What is the essence of D&D

Rob Kuntz

Adventurer
In a 2010 interview at Hill Cantons I was asked a question and answered it with this:

HC: How do we have a more honest and provocative discussion about the older editions of D&D (and our gaming history)?

RJK: A very broad question with many avenues left open for answer, so I’ll choose one. Finding what is common in all of the editions would be a starting point. Let’s see: editions, worlds, products. These are all passing ideas. The immutable survives these as the intrinsic core of the game. And the immutable part of this game in all its forms is the ability to create on all levels. By honestly seeking its core principle that remains unchanged even as the landscape it functions therein changes time and time again, this is where we find its truth, its essence, if you will. The rest of it is just dressing it out as each one of us prefers.
 
the immutable part of this game in all its forms is the ability to create on all levels.
Earlier in the same interview:

You are of the opinion that D&D went astray from its initial goals. What went wrong?

RJK: The original game as envisioned saw the province of personalized creation on all levels as the only dominant purpose of the game as first play-tested, written, and promoted in commercial form...
...This 2nd retconned marketing model continued to this very day and as a template for every major version of the game and, by comparison, has been emulated by many other companies then and now, including those fan-driven publishers currently publishing under the OGL. Take a close look. The majority of companies release their RPG rules and then what? Adventures. Scads of them.
So, were you saying that the essence of D&D is something D&D, itself, lost fairly early on - and by extension the myriad imitators that followed, never picked back up?
 

Campbell

Relaxed Intensity
@Tony Vargas

D&D played as a war game does not really mean a focus on playing out the details of a skirmish. It's not a war game in sense that Warhammer is, but more in the sense of refereed historical war games that focus on the larger war instead of individual skirmishes. Things like reconnaissance, fog of war, logistics, hirelings, and more strategic planning like recruiting those hobgoblins who you scored a good reaction role on to take out those gnolls over there for you are key elements of play.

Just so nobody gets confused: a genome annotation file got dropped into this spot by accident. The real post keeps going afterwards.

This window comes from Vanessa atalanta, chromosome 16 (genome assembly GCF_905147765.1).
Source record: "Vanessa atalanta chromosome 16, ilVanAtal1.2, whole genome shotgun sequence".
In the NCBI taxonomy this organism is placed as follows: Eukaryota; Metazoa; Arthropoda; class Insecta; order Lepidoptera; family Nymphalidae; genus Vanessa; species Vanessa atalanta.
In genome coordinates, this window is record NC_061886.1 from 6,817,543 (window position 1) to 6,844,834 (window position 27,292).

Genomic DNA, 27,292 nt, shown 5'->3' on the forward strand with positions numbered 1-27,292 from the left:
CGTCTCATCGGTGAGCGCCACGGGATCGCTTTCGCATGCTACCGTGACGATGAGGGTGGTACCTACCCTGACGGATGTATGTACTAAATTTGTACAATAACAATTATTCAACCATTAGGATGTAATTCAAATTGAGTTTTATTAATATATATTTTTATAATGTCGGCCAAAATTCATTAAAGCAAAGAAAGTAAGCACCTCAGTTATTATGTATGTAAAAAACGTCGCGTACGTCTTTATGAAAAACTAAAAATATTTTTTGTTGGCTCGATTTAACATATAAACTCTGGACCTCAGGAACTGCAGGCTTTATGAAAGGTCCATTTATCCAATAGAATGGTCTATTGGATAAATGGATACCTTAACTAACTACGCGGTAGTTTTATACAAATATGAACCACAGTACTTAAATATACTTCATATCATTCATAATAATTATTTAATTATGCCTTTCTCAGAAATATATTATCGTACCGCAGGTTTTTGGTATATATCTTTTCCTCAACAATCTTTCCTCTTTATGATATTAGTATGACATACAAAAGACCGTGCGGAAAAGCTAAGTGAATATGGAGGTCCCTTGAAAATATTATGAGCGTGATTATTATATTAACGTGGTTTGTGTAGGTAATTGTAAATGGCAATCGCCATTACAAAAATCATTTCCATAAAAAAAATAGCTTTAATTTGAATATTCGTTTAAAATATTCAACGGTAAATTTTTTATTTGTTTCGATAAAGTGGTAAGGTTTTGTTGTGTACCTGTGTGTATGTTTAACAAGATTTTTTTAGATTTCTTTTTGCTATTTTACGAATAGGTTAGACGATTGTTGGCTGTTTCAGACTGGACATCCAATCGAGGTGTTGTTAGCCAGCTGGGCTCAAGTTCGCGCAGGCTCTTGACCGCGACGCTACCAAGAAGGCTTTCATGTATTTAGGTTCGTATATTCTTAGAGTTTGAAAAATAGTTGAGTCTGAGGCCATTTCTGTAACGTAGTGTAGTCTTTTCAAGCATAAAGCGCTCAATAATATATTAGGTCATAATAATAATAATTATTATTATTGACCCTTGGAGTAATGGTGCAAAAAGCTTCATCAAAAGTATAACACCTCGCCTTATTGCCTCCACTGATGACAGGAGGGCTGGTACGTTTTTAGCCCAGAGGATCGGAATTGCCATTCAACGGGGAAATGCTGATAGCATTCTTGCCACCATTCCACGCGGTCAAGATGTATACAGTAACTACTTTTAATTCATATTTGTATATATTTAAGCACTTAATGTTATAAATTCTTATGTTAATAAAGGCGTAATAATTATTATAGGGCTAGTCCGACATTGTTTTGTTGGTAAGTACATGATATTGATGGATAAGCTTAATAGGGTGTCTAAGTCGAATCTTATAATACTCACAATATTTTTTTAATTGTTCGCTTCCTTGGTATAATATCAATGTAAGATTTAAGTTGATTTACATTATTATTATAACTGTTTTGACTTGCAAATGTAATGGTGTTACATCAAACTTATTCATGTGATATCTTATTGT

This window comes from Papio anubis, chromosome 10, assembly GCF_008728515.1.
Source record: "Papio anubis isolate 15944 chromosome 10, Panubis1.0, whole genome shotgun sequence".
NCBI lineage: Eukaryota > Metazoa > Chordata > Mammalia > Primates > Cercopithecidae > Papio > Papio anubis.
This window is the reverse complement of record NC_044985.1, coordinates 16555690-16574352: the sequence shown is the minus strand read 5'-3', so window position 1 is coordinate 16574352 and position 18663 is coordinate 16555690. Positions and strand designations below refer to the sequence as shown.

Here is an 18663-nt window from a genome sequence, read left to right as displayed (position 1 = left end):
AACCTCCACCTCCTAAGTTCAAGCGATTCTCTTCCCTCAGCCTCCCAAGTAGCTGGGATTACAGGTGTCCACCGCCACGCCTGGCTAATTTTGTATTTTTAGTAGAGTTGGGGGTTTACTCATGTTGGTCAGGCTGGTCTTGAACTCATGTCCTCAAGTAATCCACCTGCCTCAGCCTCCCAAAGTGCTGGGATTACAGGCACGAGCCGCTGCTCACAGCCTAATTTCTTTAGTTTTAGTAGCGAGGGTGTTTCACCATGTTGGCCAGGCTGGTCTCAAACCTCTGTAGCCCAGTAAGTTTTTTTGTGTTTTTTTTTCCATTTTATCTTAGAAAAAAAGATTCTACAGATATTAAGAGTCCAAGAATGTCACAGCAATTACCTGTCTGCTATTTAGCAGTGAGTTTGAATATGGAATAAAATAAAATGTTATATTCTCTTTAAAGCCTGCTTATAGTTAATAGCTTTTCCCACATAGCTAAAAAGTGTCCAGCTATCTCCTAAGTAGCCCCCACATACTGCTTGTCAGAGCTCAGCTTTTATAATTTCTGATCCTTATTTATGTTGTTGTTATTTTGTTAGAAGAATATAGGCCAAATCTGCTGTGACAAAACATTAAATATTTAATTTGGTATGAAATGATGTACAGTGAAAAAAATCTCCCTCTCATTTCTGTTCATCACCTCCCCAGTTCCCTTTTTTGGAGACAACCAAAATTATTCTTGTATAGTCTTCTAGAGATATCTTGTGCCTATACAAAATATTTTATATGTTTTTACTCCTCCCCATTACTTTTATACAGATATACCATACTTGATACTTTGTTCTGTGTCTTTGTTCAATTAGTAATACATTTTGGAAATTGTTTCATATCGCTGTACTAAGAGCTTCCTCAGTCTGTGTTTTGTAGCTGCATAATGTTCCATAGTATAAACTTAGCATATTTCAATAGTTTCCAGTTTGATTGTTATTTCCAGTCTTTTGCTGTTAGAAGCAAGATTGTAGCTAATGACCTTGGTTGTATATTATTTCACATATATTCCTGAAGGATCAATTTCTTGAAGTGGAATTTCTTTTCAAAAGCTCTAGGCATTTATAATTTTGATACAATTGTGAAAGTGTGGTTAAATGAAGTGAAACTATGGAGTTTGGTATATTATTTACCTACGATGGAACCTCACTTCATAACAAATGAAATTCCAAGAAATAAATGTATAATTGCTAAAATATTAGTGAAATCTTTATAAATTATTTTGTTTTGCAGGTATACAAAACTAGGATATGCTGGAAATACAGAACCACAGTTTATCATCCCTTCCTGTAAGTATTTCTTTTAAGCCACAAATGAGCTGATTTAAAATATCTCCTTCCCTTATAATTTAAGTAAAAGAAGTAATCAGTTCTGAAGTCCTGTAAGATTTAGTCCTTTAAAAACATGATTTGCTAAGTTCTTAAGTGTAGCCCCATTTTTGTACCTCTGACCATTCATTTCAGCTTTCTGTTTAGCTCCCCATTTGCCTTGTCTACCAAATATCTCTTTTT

Rob Kuntz

Adventurer
Earlier in the same interview:



So, were you saying that the essence of D&D is something D&D, itself, lost fairly early on - and by extension the myriad imitators that followed, never picked back up?
Without derailing this thread into adjacent areas: Yes. Its essence, within the abstract, is still there as in the original form but it is not promoted due to the creating being switched out from individual to company, thus from Game/World as Creator to Game/World as Consumer (of others creations). I explain this fully, and the impacts resulting from this shift, in Dave Arneson's True Genius and have touched upon it in interviews, as noted.
 

Garthanos

Arcadian Knight
Without derailing this thread into adjacent areas: Yes. Its essence, within the abstract, is still there as in the original form but it is not promoted due to the creating being switched out from individual to company, thus from Game/World as Creator to Game/World as Consumer (of others creations).
Hmmm been creating my own game world for a very long time and when players design a character in modern D&D I encourage them to start with a concept and we make adjustments to the game world incorporating homelands and sometimes their characters concept as a fresh "race" or "class" then we use the mechanics of the game to reflect that (I find 4e with its adaptable character design and reflavoring very useful for that).... but then I am not much into pre-made game world although I find certain of them like Darksun/Eberron rather inspiring. And have had characters travel to something like Darksun.

And honestly I have seen others much younger who use D&D as mostly baseline for creativity too. I do think it's alive and well.
 
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doctorbadwolf

Heretic of The Seventh Circle
My experience with most versions of D&D* is that the amount of time spent in combat varies widely by group. I just had a game the other day where most of the day was just social and exploration based.

I remember in OD&D just doing dungeon crawls where a lot of time was spent figuring out how to kill things the most efficiently.

It seems to be more influence by style and preferences of the group than the version of the game. Except for the version that shall not be named, of course.

*I'll just leave it at most versions because if I get any more specific the whole thing will get derailed again about whether or not a certain unnamed version was "real" D&D
Nah, you coulda just not brought it up at all, if you actually didn’t want to make the discussion about 4e.

Because what you’re implying about 4e is simply not true. 🤷‍♂️
 

Monayuris

Explorer